Even Daria limits itself in this regard. While there are a lot of references to classical literature and art, they tend to be in the background. I don't mean this as a complaint. Rather, I say this to emphasize how difficult it is to build a show around relatively niche cultural elements.
Whew, that was a long preamble. I wanted to discuss the idea of intelligence, and how the show treats it, because the concept is put front and center in "Gifted".
Superficially, it might seem like Daria as a show about the smart versus the stupid, with one's worth as a person depending on where they stand. This is not actually the case. Consider Kevin: he's stupid, but he's not a bad person. Upchuck, on the other hand, is frequently portrayed as quite intelligent. He's also loathsome.
Daria herself is ultimately a critic. No society, person, or situation is perfect, and she's the one who points out the problems. As I stated in my write-up of "The Lab Brat", she doesn't hate Kevin for his stupidity so much as she resents him for his unearned privilege. Simply being smart is no way to get into her good graces.
The kids at Grove Hills actually do treat intelligence as a line drawn in the sand. Simply being smart isn't enough—one has to be as smart as them. They define intelligence through metrics like IQ, test scores, and obscure knowledge.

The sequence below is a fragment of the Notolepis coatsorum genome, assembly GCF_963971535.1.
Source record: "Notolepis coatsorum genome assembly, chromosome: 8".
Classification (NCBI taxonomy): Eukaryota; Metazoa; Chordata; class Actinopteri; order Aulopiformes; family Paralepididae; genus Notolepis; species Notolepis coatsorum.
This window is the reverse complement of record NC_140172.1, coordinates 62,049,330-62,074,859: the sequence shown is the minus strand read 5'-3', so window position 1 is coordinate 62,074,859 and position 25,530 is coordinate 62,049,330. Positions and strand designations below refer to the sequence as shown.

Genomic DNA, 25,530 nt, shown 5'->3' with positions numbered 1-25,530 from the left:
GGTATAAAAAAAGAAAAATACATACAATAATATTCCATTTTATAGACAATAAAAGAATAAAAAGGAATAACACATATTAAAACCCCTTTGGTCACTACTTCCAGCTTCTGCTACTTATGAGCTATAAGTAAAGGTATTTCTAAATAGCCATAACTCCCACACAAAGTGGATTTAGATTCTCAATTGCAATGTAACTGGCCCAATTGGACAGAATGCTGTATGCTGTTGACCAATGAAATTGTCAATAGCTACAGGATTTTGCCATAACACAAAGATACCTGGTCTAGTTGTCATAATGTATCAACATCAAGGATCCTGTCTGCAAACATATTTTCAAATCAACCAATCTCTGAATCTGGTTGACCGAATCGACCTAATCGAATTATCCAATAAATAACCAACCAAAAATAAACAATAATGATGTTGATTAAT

Like Kevin, these kids have a lot of unearned privilege. Worse, they're actively cruel in a way that Kevin is not. Just consider the way they shun David, who did not score as highly as they.
Two of the students, Laura and Graham, both describe being ostracized for their intelligence, something with which Daria is familiar. Their reactions could not be more different. Laura and Graham both cling to a victim narrative, nursing their resentment and using their pain as an excuse to inflict cruelty on others.
While Daria is sometimes resentful, her experiences taught her to understand the human folly in the schoolyard. She saw how any society punishes those who don't fit in (consider her statement in "Camp Fear"). Laura and Graham have simply recreated the same system that treated them so poorly. The only difference is that good grades take the place of athletics.